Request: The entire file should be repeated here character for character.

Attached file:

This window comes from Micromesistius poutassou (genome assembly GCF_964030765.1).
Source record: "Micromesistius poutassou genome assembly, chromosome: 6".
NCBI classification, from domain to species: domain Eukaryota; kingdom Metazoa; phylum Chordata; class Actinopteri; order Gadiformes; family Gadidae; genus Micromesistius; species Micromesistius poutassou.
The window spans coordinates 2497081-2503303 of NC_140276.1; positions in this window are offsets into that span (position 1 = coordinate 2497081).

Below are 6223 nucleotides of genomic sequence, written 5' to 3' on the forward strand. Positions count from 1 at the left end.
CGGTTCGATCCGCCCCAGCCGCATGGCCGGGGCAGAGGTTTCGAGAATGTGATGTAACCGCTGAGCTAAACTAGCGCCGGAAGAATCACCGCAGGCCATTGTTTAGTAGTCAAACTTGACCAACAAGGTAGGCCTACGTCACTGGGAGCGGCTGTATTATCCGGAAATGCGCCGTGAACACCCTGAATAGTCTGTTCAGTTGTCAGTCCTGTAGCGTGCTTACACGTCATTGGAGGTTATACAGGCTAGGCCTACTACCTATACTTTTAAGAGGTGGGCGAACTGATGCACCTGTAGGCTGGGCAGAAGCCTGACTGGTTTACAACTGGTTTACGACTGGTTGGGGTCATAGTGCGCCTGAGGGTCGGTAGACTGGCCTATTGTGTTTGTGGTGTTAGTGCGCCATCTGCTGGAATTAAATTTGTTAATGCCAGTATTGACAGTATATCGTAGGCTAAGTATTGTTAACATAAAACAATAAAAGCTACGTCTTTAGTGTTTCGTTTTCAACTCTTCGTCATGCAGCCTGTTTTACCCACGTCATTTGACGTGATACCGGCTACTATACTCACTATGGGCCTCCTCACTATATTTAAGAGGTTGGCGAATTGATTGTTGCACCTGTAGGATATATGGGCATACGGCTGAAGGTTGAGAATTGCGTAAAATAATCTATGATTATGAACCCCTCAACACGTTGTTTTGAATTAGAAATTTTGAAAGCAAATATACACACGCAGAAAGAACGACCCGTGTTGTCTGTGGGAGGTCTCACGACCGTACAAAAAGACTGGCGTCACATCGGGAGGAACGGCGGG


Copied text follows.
This window comes from Micromesistius poutassou (genome assembly GCF_964030765.1).
Source record: "Micromesistius poutassou genome assembly, chromosome: 6".
NCBI classification, from domain to species: domain Eukaryota; kingdom Metazoa; phylum Chordata; class Actinopteri; order Gadiformes; family Gadidae; genus Micromesistius; species Micromesistius poutassou.
The window spans coordinates 2497081-2503303 of NC_140276.1; positions in this window are offsets into that span (position 1 = coordinate 2497081).

Below are 6223 nucleotides of genomic sequence, written 5' to 3' on the forward strand. Positions count from 1 at the left end.
CGGTTCGATCCGCCCCAGCCGCATGGCCGGGGCAGAGGTTTCGAGAATGTGATGTAACCGCTGAGCTAAACTAGCGCCGGAAGAATCACCGCAGGCCATTGTTTAGTAGTCAAACTTGACCAACAAGGTAGGCCTACGTCACTGGGAGCGGCTGTATTATCCGGAAATGCGCCGTGAACACCCTGAATAGTCTGTTCAGTTGTCAGTCCTGTAGCGTGCTTACACGTCATTGGAGGTTATACAGGCTAGGCCTACTACCTATACTTTTAAGAGGTGGGCGAACTGATGCACCTGTAGGCTGGGCAGAAGCCTGACTGGTTTACAACTGGTTTACGACTGGTTGGGGTCATAGTGCGCCTGAGGGTCGGTAGACTGGCCTATTGTGTTTGTGGTGTTAGTGCGCCATCTGCTGGAATTAAATTTGTTAATGCCAGTATTGACAGTATATCGTAGGCTAAGTATTGTTAACATAAAACAATAAAAGCTACGTCTTTAGTGTTTCGTTTTCAACTCTTCGTCATGCAGCCTGTTTTACCCACGTCATTTGACGTGATACCGGCTACTATACTCACTATGGGCCTCCTCACTATATTTAAGAGGTTGGCGAATTGATTGTTGCACCTGTAGGATATATGGGCATACGGCTGAAGGTTGAGAATTGCGTAAAATAATCTATGATTATGAACCCCTCAACACGTTGTTTTGAATTAGAAATTTTGAAAGCAAATATACACACGCAGAAAGAACGACCCGTGTTGTCTGTGGGAGGTCTCACGACCGTACAAAAAGACTGGCGTCACATCGGGAGGAACGGCGGG